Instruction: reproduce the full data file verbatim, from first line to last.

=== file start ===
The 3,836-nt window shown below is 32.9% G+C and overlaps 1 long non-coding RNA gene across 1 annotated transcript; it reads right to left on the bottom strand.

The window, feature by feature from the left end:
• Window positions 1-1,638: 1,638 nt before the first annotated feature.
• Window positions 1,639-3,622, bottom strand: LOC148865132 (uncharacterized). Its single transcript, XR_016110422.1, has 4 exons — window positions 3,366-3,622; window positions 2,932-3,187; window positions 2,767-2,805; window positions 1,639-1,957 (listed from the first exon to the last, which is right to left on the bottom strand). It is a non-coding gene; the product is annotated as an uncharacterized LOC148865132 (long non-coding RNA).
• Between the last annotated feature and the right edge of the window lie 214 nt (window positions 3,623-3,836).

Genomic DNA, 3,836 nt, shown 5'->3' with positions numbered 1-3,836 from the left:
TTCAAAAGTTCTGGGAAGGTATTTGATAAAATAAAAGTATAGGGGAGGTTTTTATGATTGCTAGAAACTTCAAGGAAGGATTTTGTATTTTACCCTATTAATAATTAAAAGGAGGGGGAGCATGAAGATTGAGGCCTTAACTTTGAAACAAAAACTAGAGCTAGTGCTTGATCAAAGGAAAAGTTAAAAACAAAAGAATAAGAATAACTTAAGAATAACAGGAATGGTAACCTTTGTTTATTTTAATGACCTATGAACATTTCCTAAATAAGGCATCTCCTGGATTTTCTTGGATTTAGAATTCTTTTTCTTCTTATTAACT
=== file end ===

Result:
The 3,836-nt window shown below is 32.9% G+C and overlaps 1 long non-coding RNA gene across 1 annotated transcript; it reads right to left on the bottom strand.

The window, feature by feature from the left end:
• Window positions 1-1,638: 1,638 nt before the first annotated feature.
• Window positions 1,639-3,622, bottom strand: LOC148865132 (uncharacterized). Its single transcript, XR_016110422.1, has 4 exons — window positions 3,366-3,622; window positions 2,932-3,187; window positions 2,767-2,805; window positions 1,639-1,957 (listed from the first exon to the last, which is right to left on the bottom strand). It is a non-coding gene; the product is annotated as an uncharacterized LOC148865132 (long non-coding RNA).
• Between the last annotated feature and the right edge of the window lie 214 nt (window positions 3,623-3,836).

Genomic DNA, 3,836 nt, shown 5'->3' with positions numbered 1-3,836 from the left:
TTCAAAAGTTCTGGGAAGGTATTTGATAAAATAAAAGTATAGGGGAGGTTTTTATGATTGCTAGAAACTTCAAGGAAGGATTTTGTATTTTACCCTATTAATAATTAAAAGGAGGGGGAGCATGAAGATTGAGGCCTTAACTTTGAAACAAAAACTAGAGCTAGTGCTTGATCAAAGGAAAAGTTAAAAACAAAAGAATAAGAATAACTTAAGAATAACAGGAATGGTAACCTTTGTTTATTTTAATGACCTATGAACATTTCCTAAATAAGGCATCTCCTGGATTTTCTTGGATTTAGAATTCTTTTTCTTCTTATTAACT